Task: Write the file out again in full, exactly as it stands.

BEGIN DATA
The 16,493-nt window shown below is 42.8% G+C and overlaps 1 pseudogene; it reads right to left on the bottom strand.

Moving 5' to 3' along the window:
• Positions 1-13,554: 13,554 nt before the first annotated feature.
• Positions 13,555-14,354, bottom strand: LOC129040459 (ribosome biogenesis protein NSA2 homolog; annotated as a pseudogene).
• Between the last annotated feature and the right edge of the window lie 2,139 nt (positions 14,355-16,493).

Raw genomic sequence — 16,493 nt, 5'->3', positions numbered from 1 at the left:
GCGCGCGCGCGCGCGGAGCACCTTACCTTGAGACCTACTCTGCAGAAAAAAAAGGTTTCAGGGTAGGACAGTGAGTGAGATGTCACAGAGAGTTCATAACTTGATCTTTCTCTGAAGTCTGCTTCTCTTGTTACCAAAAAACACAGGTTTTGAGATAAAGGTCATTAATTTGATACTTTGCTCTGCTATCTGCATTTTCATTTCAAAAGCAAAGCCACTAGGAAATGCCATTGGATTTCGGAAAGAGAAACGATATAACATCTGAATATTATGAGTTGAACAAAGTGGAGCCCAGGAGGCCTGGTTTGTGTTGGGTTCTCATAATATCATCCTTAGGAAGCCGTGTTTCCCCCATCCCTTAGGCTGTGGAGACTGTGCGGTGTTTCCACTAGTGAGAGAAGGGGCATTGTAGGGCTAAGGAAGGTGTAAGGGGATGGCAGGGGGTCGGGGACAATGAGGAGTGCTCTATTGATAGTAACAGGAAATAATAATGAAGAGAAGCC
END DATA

The 16,493-nt window shown below is 42.8% G+C and overlaps 1 pseudogene; it reads right to left on the bottom strand.

Moving 5' to 3' along the window:
• Positions 1-13,554: 13,554 nt before the first annotated feature.
• Positions 13,555-14,354, bottom strand: LOC129040459 (ribosome biogenesis protein NSA2 homolog; annotated as a pseudogene).
• Between the last annotated feature and the right edge of the window lie 2,139 nt (positions 14,355-16,493).

Raw genomic sequence — 16,493 nt, 5'->3', positions numbered from 1 at the left:
GCGCGCGCGCGCGCGGAGCACCTTACCTTGAGACCTACTCTGCAGAAAAAAAAGGTTTCAGGGTAGGACAGTGAGTGAGATGTCACAGAGAGTTCATAACTTGATCTTTCTCTGAAGTCTGCTTCTCTTGTTACCAAAAAACACAGGTTTTGAGATAAAGGTCATTAATTTGATACTTTGCTCTGCTATCTGCATTTTCATTTCAAAAGCAAAGCCACTAGGAAATGCCATTGGATTTCGGAAAGAGAAACGATATAACATCTGAATATTATGAGTTGAACAAAGTGGAGCCCAGGAGGCCTGGTTTGTGTTGGGTTCTCATAATATCATCCTTAGGAAGCCGTGTTTCCCCCATCCCTTAGGCTGTGGAGACTGTGCGGTGTTTCCACTAGTGAGAGAAGGGGCATTGTAGGGCTAAGGAAGGTGTAAGGGGATGGCAGGGGGTCGGGGACAATGAGGAGTGCTCTATTGATAGTAACAGGAAATAATAATGAAGAGAAGCC